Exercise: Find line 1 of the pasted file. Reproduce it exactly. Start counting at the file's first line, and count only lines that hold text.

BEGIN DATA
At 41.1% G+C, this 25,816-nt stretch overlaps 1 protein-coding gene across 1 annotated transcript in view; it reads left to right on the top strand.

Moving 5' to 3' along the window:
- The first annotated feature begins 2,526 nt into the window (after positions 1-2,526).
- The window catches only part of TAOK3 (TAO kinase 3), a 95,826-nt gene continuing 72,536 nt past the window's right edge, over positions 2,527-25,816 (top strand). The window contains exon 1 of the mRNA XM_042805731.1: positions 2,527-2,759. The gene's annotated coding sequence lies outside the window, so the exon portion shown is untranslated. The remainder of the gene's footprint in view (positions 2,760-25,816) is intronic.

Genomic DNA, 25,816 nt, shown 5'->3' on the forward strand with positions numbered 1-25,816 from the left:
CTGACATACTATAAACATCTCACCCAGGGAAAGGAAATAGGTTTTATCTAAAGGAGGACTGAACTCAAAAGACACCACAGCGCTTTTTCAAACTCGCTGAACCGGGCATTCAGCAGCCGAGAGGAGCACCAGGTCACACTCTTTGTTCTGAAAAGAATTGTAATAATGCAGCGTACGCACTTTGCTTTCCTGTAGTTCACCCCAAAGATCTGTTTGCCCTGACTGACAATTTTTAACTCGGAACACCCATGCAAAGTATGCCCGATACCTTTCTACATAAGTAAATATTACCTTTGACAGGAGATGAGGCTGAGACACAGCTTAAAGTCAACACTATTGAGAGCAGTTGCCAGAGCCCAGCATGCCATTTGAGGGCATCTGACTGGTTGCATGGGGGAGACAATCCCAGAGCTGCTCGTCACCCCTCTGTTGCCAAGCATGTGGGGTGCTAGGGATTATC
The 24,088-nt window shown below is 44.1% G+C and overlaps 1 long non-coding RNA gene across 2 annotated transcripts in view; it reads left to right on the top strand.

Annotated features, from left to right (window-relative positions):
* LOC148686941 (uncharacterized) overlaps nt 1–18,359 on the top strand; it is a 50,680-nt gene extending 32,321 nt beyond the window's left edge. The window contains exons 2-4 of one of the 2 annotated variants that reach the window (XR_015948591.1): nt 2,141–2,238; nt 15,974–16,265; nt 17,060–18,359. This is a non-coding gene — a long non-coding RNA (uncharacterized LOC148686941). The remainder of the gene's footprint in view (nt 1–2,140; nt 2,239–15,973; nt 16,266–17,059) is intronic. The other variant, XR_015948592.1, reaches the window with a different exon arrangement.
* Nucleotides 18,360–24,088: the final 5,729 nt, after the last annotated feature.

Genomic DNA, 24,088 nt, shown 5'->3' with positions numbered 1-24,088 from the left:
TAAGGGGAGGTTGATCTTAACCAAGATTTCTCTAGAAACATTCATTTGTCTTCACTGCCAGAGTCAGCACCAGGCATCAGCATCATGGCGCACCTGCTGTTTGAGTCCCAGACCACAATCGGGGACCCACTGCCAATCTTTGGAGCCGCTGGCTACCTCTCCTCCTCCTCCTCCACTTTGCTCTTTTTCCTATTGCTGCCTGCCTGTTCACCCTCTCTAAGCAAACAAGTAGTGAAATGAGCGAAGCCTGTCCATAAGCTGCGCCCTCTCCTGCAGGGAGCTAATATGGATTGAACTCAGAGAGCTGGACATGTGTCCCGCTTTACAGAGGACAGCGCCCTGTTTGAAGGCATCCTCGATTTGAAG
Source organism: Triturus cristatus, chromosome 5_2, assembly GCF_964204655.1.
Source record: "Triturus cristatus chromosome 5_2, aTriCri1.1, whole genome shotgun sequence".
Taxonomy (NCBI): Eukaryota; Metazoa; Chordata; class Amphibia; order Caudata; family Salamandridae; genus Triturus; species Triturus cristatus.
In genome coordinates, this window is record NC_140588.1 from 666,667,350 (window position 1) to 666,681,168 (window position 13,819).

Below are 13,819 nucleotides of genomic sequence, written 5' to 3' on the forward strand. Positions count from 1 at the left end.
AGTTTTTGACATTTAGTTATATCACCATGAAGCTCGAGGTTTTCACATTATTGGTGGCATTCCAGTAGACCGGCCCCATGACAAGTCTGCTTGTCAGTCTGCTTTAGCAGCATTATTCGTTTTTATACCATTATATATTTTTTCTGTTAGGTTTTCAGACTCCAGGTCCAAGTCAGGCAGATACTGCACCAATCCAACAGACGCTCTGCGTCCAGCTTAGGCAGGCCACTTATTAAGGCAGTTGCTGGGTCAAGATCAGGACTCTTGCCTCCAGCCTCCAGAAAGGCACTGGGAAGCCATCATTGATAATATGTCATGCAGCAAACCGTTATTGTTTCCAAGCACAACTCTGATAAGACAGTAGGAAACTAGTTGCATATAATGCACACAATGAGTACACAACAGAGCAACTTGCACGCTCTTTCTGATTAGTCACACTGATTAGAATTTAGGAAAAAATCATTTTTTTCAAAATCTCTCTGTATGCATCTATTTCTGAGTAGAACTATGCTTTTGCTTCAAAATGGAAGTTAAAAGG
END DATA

At 41.1% G+C, this 25,816-nt stretch overlaps 1 protein-coding gene across 1 annotated transcript in view; it reads left to right on the top strand.